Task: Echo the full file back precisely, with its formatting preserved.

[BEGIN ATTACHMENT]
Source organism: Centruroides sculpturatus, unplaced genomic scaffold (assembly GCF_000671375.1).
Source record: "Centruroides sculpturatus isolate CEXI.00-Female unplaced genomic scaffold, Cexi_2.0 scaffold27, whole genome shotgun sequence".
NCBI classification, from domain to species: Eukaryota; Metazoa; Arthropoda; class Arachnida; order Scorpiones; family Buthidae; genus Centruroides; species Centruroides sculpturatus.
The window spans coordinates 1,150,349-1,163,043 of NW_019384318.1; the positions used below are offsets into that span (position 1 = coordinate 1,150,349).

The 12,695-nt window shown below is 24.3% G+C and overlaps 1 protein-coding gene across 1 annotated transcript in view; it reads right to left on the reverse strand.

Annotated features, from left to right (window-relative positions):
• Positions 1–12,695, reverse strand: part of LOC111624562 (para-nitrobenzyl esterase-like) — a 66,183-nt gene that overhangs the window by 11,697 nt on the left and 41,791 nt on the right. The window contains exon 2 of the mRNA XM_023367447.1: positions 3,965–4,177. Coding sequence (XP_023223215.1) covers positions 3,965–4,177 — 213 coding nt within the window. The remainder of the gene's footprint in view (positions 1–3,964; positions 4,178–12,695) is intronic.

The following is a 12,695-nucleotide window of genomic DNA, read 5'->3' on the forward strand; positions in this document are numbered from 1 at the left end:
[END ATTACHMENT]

Source organism: Centruroides sculpturatus, unplaced genomic scaffold (assembly GCF_000671375.1).
Source record: "Centruroides sculpturatus isolate CEXI.00-Female unplaced genomic scaffold, Cexi_2.0 scaffold27, whole genome shotgun sequence".
NCBI classification, from domain to species: Eukaryota; Metazoa; Arthropoda; class Arachnida; order Scorpiones; family Buthidae; genus Centruroides; species Centruroides sculpturatus.
The window spans coordinates 1,150,349-1,163,043 of NW_019384318.1; the positions used below are offsets into that span (position 1 = coordinate 1,150,349).

The 12,695-nt window shown below is 24.3% G+C and overlaps 1 protein-coding gene across 1 annotated transcript in view; it reads right to left on the reverse strand.

Annotated features, from left to right (window-relative positions):
• Positions 1–12,695, reverse strand: part of LOC111624562 (para-nitrobenzyl esterase-like) — a 66,183-nt gene that overhangs the window by 11,697 nt on the left and 41,791 nt on the right. The window contains exon 2 of the mRNA XM_023367447.1: positions 3,965–4,177. Coding sequence (XP_023223215.1) covers positions 3,965–4,177 — 213 coding nt within the window. The remainder of the gene's footprint in view (positions 1–3,964; positions 4,178–12,695) is intronic.

The following is a 12,695-nucleotide window of genomic DNA, read 5'->3' on the forward strand; positions in this document are numbered from 1 at the left end: